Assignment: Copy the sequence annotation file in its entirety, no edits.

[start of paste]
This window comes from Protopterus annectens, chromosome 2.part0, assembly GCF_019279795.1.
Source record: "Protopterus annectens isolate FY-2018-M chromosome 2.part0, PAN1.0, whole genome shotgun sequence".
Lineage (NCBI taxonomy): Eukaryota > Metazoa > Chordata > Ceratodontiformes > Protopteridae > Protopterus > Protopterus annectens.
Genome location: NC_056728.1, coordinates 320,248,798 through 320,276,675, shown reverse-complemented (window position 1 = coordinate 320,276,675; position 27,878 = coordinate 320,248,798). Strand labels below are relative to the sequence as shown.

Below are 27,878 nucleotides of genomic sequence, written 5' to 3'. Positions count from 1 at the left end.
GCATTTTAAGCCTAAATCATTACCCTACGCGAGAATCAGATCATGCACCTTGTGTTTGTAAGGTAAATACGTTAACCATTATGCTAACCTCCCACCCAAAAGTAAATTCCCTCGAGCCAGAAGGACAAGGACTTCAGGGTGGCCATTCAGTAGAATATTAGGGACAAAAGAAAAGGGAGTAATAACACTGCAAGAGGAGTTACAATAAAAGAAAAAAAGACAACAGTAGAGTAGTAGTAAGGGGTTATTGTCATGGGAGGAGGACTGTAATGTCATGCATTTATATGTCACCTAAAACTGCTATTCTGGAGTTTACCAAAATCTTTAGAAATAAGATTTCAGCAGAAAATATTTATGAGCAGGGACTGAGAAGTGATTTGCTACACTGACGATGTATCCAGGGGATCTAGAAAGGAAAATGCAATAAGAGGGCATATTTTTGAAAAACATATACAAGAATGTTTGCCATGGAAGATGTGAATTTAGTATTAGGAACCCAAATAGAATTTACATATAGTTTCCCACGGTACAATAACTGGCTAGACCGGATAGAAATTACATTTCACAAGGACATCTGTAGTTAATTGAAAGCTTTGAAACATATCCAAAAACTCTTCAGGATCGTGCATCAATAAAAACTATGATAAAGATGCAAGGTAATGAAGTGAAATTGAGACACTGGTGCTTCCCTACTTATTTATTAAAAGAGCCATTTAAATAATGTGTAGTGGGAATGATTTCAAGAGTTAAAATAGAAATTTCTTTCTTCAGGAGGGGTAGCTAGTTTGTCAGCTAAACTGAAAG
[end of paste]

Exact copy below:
This window comes from Protopterus annectens, chromosome 2.part0, assembly GCF_019279795.1.
Source record: "Protopterus annectens isolate FY-2018-M chromosome 2.part0, PAN1.0, whole genome shotgun sequence".
Lineage (NCBI taxonomy): Eukaryota > Metazoa > Chordata > Ceratodontiformes > Protopteridae > Protopterus > Protopterus annectens.
Genome location: NC_056728.1, coordinates 320,248,798 through 320,276,675, shown reverse-complemented (window position 1 = coordinate 320,276,675; position 27,878 = coordinate 320,248,798). Strand labels below are relative to the sequence as shown.

Below are 27,878 nucleotides of genomic sequence, written 5' to 3'. Positions count from 1 at the left end.
GCATTTTAAGCCTAAATCATTACCCTACGCGAGAATCAGATCATGCACCTTGTGTTTGTAAGGTAAATACGTTAACCATTATGCTAACCTCCCACCCAAAAGTAAATTCCCTCGAGCCAGAAGGACAAGGACTTCAGGGTGGCCATTCAGTAGAATATTAGGGACAAAAGAAAAGGGAGTAATAACACTGCAAGAGGAGTTACAATAAAAGAAAAAAAGACAACAGTAGAGTAGTAGTAAGGGGTTATTGTCATGGGAGGAGGACTGTAATGTCATGCATTTATATGTCACCTAAAACTGCTATTCTGGAGTTTACCAAAATCTTTAGAAATAAGATTTCAGCAGAAAATATTTATGAGCAGGGACTGAGAAGTGATTTGCTACACTGACGATGTATCCAGGGGATCTAGAAAGGAAAATGCAATAAGAGGGCATATTTTTGAAAAACATATACAAGAATGTTTGCCATGGAAGATGTGAATTTAGTATTAGGAACCCAAATAGAATTTACATATAGTTTCCCACGGTACAATAACTGGCTAGACCGGATAGAAATTACATTTCACAAGGACATCTGTAGTTAATTGAAAGCTTTGAAACATATCCAAAAACTCTTCAGGATCGTGCATCAATAAAAACTATGATAAAGATGCAAGGTAATGAAGTGAAATTGAGACACTGGTGCTTCCCTACTTATTTATTAAAAGAGCCATTTAAATAATGTGTAGTGGGAATGATTTCAAGAGTTAAAATAGAAATTTCTTTCTTCAGGAGGGGTAGCTAGTTTGTCAGCTAAACTGAAAG